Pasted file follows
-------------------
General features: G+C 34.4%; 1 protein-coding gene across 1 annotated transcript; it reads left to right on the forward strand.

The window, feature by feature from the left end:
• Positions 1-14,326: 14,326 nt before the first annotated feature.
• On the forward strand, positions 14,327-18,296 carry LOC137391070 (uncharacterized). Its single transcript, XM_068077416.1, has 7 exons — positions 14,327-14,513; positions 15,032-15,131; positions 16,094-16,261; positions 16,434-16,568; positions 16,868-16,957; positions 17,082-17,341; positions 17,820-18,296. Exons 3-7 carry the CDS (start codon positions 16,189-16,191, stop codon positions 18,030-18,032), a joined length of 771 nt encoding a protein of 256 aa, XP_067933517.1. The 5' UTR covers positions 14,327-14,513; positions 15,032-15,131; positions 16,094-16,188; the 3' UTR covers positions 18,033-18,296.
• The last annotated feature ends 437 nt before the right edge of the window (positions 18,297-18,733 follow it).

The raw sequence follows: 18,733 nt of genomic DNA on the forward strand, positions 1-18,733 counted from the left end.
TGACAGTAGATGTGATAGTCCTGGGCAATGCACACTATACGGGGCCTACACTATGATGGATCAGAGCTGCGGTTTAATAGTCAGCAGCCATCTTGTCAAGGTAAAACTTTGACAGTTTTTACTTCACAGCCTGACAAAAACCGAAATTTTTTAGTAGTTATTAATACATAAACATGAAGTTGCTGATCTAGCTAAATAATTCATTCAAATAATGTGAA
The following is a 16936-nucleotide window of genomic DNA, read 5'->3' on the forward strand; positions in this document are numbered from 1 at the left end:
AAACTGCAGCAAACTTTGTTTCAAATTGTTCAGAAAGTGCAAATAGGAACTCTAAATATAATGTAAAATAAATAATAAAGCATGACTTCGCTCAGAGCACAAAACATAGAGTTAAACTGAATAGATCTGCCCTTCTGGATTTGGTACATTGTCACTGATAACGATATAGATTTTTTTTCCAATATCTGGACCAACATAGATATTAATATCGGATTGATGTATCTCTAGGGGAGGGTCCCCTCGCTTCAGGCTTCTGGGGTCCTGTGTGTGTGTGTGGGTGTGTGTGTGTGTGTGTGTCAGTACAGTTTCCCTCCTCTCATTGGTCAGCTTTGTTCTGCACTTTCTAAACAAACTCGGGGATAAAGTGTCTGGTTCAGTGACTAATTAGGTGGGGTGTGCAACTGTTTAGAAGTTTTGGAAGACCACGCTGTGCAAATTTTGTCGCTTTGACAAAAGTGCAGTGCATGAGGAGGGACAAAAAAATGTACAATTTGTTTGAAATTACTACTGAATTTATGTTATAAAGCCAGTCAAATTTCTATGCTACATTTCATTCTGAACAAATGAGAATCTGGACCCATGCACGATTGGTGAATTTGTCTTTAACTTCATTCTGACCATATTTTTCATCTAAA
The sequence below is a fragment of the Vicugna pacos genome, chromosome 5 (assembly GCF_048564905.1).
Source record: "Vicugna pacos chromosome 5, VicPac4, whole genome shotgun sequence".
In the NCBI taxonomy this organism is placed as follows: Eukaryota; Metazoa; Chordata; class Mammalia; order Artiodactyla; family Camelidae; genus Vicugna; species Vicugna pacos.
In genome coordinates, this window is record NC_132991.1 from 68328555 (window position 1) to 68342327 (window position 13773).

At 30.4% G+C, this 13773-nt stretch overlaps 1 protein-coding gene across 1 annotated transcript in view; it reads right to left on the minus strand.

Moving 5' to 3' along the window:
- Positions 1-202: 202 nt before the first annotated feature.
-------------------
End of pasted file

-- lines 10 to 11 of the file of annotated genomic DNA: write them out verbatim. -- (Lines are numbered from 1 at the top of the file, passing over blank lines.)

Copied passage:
The sequence below is a fragment of the Vicugna pacos genome, chromosome 5 (assembly GCF_048564905.1).
Source record: "Vicugna pacos chromosome 5, VicPac4, whole genome shotgun sequence".